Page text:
Complications ensue, of course, which keep the narrator from his nightly visits to Delgadina and foment the kind of changes in him that you'd think would be impossible for a 90-year-old to endure, including a wholesale re-evaluation of the kind of man he is. At the same time, it becomes clear that the love he has for Delgadina is an invention of his imagination. He never sees her awake and actually "preferred her asleep," which will raise all sorts of flags not just for feminists but for anyone skeptical of the idealizations involved in the madness of romantic love. Still, in this book, love does prevail against death—the fear of death, anyway—and we're given the kind of deliciously happy ending that just might have gotten whipped up by Prospero's wand in The Tempest. Whether you buy it will depend almost entirely on how much of a romantic you are.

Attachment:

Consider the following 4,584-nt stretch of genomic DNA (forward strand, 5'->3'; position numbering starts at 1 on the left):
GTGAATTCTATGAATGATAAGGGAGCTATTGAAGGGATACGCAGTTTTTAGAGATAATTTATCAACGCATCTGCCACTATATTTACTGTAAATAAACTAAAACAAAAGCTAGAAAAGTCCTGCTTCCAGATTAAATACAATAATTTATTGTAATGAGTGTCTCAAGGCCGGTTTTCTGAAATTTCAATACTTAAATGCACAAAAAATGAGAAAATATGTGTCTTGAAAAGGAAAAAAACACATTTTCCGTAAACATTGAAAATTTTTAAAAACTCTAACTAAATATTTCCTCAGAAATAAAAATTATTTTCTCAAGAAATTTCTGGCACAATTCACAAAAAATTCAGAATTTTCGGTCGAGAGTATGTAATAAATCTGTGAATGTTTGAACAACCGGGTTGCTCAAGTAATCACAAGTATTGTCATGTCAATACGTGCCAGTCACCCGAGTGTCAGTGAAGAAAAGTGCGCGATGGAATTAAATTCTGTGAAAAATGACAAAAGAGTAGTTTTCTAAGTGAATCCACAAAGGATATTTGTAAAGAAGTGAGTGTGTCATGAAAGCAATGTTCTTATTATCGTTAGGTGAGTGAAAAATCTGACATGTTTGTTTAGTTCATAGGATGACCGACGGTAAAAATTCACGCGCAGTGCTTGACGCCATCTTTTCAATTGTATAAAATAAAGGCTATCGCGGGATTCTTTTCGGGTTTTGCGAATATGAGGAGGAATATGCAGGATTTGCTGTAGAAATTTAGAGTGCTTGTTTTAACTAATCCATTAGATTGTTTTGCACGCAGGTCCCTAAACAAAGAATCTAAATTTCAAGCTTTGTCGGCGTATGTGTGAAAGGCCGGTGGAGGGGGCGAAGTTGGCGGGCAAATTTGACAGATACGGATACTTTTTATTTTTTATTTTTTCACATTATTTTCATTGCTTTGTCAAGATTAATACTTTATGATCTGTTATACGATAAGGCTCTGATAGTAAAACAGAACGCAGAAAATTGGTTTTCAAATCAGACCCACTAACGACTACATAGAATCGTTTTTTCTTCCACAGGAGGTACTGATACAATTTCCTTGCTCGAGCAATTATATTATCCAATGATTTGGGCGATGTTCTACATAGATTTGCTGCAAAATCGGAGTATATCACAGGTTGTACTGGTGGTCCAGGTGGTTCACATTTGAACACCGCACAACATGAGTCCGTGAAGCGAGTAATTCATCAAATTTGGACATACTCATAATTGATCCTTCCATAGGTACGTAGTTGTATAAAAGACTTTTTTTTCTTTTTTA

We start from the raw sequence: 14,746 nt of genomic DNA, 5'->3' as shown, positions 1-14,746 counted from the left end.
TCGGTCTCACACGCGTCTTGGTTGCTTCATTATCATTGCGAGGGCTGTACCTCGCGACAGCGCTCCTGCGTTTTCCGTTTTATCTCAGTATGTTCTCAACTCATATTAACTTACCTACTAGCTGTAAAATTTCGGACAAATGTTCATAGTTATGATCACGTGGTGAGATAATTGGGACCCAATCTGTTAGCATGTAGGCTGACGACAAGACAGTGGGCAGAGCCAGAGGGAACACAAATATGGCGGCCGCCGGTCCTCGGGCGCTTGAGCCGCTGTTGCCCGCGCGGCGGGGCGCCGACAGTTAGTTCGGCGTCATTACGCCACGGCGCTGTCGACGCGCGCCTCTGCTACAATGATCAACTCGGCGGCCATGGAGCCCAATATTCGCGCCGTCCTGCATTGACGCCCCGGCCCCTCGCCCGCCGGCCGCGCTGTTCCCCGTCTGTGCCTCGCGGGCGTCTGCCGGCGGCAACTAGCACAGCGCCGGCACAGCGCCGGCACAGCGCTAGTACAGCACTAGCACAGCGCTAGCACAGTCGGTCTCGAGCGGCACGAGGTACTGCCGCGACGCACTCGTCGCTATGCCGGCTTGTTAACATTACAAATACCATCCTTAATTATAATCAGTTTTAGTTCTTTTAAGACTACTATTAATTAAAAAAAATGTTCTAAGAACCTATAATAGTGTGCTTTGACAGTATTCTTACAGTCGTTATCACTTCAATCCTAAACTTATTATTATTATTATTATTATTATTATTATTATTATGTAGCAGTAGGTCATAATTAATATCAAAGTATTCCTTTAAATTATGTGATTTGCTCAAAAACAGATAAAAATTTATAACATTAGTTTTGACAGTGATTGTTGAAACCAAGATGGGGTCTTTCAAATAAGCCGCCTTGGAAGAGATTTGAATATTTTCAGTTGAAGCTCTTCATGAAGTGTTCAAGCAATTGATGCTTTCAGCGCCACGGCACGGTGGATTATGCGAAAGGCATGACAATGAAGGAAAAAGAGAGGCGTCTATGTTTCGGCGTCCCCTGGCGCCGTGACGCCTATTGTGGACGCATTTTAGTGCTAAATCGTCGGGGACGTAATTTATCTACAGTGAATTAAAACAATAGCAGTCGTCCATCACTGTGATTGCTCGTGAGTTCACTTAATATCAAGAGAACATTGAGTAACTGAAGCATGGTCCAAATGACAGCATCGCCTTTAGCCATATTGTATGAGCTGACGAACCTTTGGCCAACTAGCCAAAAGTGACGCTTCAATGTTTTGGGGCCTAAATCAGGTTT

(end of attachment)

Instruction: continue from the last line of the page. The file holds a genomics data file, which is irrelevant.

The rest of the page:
"An old man is a paltry thing/A tattered coat upon a stick," W.B. Yeats wrote in "Sailing to Byzantium." "Sick with desire/And fastened to a dying animal/It knows not what it is." For Yeats, the only solution for aging is the consolation of art, which is symbolized for him in the gorgeous artifacts of the Byzantine empire. But for García Márquez's narrator, Byzantium is no country for old men. For him, the modern embrace of the aesthetic is explicitly rejected: love again reigns supreme, and Memoirs of My Melancholy Whores is a reckless embrace of Love's Desire as All.
García Márquez: Love will last. Photo courtesy Vintage & Anchor Books